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Phil Simmons


After Petrarch

Peter Hughes: Quite Frankly (Like This Press, 32pp, 2013) & Regulation Cascade (Oystercatcher Press, 24pp, 2012)

Two pamphlets of translations from the Tuscan Francesco Petrarca (1304-1374), a.k.a. Petrarch for some long-unaccountable Latinate-English reason, inventor of the sonnet, and author of  some 360 Canzoniere, of which these volumes contain 48,most dedicated to his hopelessly idealised, married crush, one Laura, who may or may not have existed. These are unashamedly modern reimaginings:

I haul up the energy to glance
at the danger zone where she & innocence
do all the damage you read about
imagine or Christ help us write

(Occhi miei lassi, mentre ch'io vi giro)

Petrarch never sounded quite like this. Of course he didn't. For one thing, he was Italian. For another, he lived in the 14th century. Peter Hughes has taken on, head-on, the twin impossibilities of poetry translation: the well-known one of language, and the lesser-acknowledged, but equally important, element of historical sensibility. It isn't just that the words and their subtleties shift irreconcilably between idioms, but also that the things we can say with them change, sometimes radically, over time.

If we look at the above example, we can see this process in action.  In the original, unsurprisingly, there's no 'hauling up' of energy, but rather a pair of occhi lassi - weary eyes. There's certainly no 'Christ help us', which would have been unconscionably blasphemous in 13-something, but there is the standard sospiro - sigh - of love. None of which is to say that, cliched as these images may appear to us, they didn't at the time convey a visceral sense of passion in conflict with existential frustration. Legend has it that Petrarch's muse, was married to someone considerably above the poet's social station - about as dangerous an amatory situation as they came. But of course, needing this information to make sense of it automatically puts the contemporary reader in academic, literary-historical mode. It's the perennial GCSE teacher's problem of making something archaic and overquoted appear fresh and (Christ help us) 'relevant.' And it's here that Hughes demonstrates something of genius, not merely by finding contemporary language to render the intoxication, despair, ambiguity and dead-ends of the Petrarchan subject-matter, but by deftly relocating it into a frame of reference which makes instant contemporary sense.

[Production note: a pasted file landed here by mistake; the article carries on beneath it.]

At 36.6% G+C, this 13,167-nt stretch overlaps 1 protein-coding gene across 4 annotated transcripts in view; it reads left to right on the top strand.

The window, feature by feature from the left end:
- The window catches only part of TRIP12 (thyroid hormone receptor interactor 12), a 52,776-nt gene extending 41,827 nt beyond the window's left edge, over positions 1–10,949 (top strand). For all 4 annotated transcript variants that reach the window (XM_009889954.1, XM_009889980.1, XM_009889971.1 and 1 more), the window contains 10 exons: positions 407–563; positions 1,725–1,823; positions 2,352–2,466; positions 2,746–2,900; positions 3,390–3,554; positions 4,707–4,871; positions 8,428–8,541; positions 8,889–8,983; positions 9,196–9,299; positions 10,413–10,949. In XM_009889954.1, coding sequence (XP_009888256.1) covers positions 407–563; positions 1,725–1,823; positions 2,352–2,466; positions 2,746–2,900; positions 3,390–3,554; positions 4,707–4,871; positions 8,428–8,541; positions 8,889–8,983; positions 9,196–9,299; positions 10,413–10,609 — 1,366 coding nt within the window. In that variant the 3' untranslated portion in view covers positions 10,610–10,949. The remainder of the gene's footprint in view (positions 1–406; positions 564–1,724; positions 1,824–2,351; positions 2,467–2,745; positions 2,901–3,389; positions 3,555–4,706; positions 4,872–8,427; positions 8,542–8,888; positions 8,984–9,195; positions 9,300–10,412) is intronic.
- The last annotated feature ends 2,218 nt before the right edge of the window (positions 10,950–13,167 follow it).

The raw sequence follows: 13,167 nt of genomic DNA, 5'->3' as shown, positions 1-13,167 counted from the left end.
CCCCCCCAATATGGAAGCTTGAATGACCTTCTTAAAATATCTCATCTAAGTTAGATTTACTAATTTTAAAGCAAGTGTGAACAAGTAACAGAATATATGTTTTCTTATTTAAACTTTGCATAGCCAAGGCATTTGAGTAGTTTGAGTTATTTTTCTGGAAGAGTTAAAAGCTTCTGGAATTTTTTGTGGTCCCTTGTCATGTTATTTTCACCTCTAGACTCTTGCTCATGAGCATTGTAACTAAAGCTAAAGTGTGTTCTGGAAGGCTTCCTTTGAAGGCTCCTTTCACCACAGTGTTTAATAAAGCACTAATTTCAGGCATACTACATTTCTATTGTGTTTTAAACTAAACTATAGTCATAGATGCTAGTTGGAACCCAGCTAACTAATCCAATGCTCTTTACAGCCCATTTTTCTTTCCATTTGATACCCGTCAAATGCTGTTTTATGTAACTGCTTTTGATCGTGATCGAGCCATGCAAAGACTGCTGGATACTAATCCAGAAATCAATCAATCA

I suppose it would have been possible to render these sonnets in something like a more neutral form, blathering on about love and disappointment, beauty and frustration in an abstract, adolescent fashion. I suspect there will still be enthusiasts for medieval Tuscan poetry who think it should be done this way. But Petrarch didn't write like that, and there's no real reason, therefore, why his 21st century translator should either. Because, remember, we're talking about translation - the transforming of one thing into something else that's both the same and different - not the mere substitution of translinguistic synonyms. Thus in the 1320s Love (capital L)  'takes up his bow', presumably with Classical, Cupidic intention; in 2013, in lower- case

forever love slid a needle in my vein

(Per fare una leggiadra sua vendetta)

The damage is the same; only the method changes between medieval Southern Europe and contemporary Eastern England.

This last point isn't flippant. As Petrarch was explicitly concerned with a doomed relationship, so Hughes introduces hints and fragments of his own narrator's futile, damaged love. There's a Skegness fairground, a hovercraft, 'a pair of discount shades' - the tacky furniture of a cheap holiday that might be the bathetic setting of his "grand'amor", or a cynical correlative of such affairs in general. These sonnets claim a stand-alone force independent of their Petrarchan originals, through localisation and specificity:

I'll polish off this amazing sequence
which will be classy but bang up to date
& could find acclaim as far away as
Norwich or the rougher parts of Cambridge

(S'amore o morte non da qualque stroppio)

For all their worldweary humour, and knowing fun with Petrarch, they are tight little meditations on the grandeurs and follies of love, which would work even if one had never heard of the Italian. Their imagery is dense, quick, surprising, and surprisingly delicate, often two or more of these things at the same time:

moonwalking to the edge of the abyss
a six-foot bruise wrapped around hollow bone
I wish I'd never met you cancel that
you're the very air that flows through my flute

& the great wide world of sweet-peas & cake
regional cuisines & impulsive dogs
the love that fleeting life can never hold
launches it's flock of spasms in the heart

(Io mi rivolgo indietro a ciascun passo)

I'd even say that, for a non-medievalist whose Italian is as defective as mine, they're as good as the originals. That may be taken as a recommendation.


copyright © 2013 Phil Simmons